Includes a replaceable CR 2032 battery.

    Water resistant up to 100'.



Note: Wear it along with your pulse ring and you'll be the most tricked-out duffer out there.

May 26, 2007 at 11:01 AM | Permalink | Comments (0) | TrackBack

Human Flesh-Eating 'Doctor Fish' — Episode 3: 'It's like meat for them'


So said Fevzi Bardakci, a biologist at Turkey's Adnan Menderes University, quoted in Matt Mossman's article in the latest (June 2007) Scientific American.

Episode 1 on December 16, 2006 focused on Japan while more recently, on May 15, 2007, Episode 2 took us to China.

Now we learn that it all began in Kangal, Turkey.

Here's Mossman's story.

    Fish That Go Skin-Deep

    Trapped fish adapt to a life of nibbling on humans

    Tucked between brown hills in central Turkey is a natural hot spring where, for a fee, you can become fish food. Dip in a hand or foot, and within seconds small fish will swarm, bump and nibble it. Stand above the pools, and the fish will gather below, waiting. The scaly swimmers — the "Doctor Fish of Kangal" — supposedly have curative powers. But in this unusual case of adaptive ecology, the human visitors may be helping the fish more than themselves.

    These fish have acquired a taste for humans largely because they have little choice. The spring is too hot to sustain enough algae and plankton to feed them all. In the past, the fish were able to move between the spring and a creek that runs nearby. But after learning of a story about a local shepherd whose wounded leg healed after being dipped into the spring in 1917, builders walled off the spring from the creek in the 1950s to preserve a captive school. A Turkish family has now constructed a hotel, villas and a playground and markets the resort to psoriasis patients. Some 3,000 people every year pay for the privilege of sitting in the spring and allowing these omnivores to eat their dead skin, a process that may stimulate new skin growth or relax patients and thereby ease stress-triggered psoriasis.

    Unquestionably for the fish, "the human skin is a big help," remarks Fevci Bardakci, a biologist at Turkey's Adnan Menderes University. "It's like meat for them." In 2000 Bardakci published a paper in the World Wide Web Journal of Biology on Garra rufa, one of the two species found in the hot spring. He discovered that memebers of the same species that swim in a nearby creek grow to an average 97 millimeters and about 11 grams. In the hot spring, the fish are three-quarters the length and weigh one quarter as much. Moreover, during the summer spawning season, the trapped females grow fewer and smaller oocytes, the cells that develop into eggs. In the creek, the gonads balloon from 3 percent of body weight to almost 8 percent. In the hot spring, organs increase from 1 percent of body weight to 2 percent. They would grow even less without submerged skin to nibble, Bardakci concluded. Some 90 percent of visitors arrive in the summer, providing a nutritional supplement at the perfect time.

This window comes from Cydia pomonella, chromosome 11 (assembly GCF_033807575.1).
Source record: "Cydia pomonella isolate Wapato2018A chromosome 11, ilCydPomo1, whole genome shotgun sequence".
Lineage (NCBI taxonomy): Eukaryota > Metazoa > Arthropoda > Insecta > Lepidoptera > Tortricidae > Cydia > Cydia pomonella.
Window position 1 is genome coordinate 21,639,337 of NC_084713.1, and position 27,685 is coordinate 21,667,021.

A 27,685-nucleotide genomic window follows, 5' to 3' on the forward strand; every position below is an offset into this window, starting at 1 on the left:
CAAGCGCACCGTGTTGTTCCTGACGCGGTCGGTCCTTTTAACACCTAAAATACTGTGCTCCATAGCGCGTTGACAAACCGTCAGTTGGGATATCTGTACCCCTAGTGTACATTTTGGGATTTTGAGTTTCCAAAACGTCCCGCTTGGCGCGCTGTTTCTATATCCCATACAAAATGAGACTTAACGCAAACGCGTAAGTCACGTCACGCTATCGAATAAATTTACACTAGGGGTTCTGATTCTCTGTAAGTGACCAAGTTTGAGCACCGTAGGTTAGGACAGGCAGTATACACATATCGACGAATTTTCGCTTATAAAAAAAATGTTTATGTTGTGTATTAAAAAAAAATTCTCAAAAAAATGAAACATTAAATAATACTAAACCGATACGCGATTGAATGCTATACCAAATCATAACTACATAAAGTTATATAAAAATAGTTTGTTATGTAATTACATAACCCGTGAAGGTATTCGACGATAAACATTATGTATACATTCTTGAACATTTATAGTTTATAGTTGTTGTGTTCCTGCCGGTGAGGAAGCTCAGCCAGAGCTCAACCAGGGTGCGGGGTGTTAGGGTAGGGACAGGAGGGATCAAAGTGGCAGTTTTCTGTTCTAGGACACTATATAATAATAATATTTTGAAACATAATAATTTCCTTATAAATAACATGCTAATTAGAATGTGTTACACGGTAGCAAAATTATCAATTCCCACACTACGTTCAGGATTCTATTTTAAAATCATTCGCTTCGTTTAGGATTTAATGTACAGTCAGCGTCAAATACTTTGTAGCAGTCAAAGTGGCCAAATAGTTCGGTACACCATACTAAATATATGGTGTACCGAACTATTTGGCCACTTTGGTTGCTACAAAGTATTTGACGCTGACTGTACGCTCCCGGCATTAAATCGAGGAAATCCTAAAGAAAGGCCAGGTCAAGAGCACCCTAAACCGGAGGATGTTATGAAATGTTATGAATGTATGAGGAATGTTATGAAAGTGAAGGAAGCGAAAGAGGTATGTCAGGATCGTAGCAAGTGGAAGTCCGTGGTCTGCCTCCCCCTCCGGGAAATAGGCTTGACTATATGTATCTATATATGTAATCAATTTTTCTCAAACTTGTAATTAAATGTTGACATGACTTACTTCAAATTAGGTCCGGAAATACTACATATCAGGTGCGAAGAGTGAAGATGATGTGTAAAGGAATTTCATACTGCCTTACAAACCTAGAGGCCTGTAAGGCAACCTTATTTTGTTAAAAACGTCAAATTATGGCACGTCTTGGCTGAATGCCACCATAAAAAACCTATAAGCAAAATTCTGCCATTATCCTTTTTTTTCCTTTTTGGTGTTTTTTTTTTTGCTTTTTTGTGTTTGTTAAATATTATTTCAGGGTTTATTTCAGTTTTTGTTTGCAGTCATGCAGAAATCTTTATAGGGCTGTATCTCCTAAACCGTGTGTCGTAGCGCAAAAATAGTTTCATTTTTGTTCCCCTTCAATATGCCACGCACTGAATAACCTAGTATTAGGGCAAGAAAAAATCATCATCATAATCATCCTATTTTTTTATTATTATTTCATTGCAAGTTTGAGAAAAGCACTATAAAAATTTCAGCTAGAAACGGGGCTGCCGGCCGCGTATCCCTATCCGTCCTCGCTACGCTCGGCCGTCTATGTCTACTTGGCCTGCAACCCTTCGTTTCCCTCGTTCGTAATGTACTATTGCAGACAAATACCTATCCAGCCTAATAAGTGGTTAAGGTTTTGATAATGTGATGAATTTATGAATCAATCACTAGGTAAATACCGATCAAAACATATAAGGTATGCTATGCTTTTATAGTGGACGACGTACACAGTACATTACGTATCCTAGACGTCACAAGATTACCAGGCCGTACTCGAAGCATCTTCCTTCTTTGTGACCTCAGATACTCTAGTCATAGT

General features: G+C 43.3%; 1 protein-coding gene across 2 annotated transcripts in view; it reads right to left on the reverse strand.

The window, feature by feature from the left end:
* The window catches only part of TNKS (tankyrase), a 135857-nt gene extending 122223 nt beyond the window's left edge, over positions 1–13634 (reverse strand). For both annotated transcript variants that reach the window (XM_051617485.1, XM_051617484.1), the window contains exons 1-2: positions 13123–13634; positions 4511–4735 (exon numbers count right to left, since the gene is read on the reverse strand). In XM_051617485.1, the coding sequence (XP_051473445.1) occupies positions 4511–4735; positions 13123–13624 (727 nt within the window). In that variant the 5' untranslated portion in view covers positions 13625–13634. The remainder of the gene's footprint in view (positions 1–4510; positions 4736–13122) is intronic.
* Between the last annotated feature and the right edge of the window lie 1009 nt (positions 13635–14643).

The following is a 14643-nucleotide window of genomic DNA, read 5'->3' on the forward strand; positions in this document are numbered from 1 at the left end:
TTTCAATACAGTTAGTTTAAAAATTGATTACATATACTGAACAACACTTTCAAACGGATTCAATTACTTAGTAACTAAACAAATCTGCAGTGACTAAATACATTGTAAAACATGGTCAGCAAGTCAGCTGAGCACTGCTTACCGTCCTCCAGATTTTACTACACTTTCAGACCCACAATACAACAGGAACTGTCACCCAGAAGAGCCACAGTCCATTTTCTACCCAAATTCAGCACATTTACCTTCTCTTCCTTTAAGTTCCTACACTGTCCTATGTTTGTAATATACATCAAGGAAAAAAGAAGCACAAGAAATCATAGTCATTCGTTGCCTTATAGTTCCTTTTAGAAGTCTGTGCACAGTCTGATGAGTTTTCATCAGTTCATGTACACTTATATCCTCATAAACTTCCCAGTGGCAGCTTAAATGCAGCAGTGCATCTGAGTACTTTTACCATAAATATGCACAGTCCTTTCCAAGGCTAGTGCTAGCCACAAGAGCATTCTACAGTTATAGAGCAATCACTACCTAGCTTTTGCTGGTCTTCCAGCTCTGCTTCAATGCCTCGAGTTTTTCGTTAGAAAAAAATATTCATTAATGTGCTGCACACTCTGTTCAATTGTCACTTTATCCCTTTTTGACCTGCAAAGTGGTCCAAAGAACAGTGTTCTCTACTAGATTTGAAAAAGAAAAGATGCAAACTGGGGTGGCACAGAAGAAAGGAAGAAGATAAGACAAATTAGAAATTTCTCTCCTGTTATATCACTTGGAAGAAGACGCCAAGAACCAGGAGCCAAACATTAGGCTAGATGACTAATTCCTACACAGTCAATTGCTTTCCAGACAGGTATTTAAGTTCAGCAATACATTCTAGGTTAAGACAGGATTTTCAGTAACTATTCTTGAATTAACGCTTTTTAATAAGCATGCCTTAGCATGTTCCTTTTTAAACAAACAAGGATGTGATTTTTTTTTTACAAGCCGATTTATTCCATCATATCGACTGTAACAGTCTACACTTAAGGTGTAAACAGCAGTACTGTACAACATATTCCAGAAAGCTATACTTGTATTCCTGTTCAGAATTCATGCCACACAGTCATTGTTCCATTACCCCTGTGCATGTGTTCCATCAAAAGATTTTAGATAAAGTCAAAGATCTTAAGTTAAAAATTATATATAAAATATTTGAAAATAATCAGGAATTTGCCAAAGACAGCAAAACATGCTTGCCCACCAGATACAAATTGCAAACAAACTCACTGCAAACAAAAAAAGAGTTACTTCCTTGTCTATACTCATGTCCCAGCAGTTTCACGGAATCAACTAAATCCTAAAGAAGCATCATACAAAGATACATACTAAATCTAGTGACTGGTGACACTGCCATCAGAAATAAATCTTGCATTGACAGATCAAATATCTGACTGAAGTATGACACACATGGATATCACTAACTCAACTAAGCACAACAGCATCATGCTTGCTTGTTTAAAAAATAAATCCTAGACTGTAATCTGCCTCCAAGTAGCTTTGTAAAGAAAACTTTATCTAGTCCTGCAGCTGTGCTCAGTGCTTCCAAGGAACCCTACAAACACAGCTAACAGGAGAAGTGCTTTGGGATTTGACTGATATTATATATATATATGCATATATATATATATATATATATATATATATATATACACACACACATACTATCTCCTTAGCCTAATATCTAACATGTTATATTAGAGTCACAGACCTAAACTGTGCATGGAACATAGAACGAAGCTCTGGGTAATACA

The fish come from the carp and minnow family, which is known for adaptability, says Richard Londraville, a biologist at the University of Akron. He adds that those in the hot spring may eventually evolve into a separate species in a few thousand years.

    Other fish survive in waters as hot as or hotter than this spring, which hovers near 34 degrees Celsius. None are widely known to feed on skin, which may explain G. rufa are catching on elsewhere. A Chinese spa-building company, which claims to have invented the concept, says on its Web site that it trained its own doctor fish and built 10 spas in China, including in Beijing. Some of the Turkish fish were scooped up and enlisted in springs in Japan, where at several spas they are now also performing fish pedicures.

May 26, 2007 at 10:01 AM | Permalink | Comments (0) | TrackBack

World's Fastest Adjustable Wrench


From the website:

    The Fastest Adjustable Wrench in the West

    As you probably have guessed by now, I test everything that I sell.

    So what is the most important test here?

    Seeing how long it takes to open up the jaw on a typical adjustable wrench and comparing it to this new one.

    My old-style, thumb-wheel adjustable wrench took 13 seconds to open up 1 inch — this one takes only 1 second!

    Think about that for a moment while you're under the car and don't want to screw around with the time it takes to set your wrench.

    Now, before you get out your wallet and want to give me $500 for this wrench, you'll be pleased to learn it's a lot cheaper than that!

    The fastener size is etched into the head in metric (0-25mm) or inch (0-1 inch).

    Of course the manufacturer couldn't stop there with the features: check out the 9/16" box end wrench on the end of the soft, ergonomic rubber handle!

    Eight inches in overall length.


May 26, 2007 at 09:01 AM | Permalink | Comments (1) | TrackBack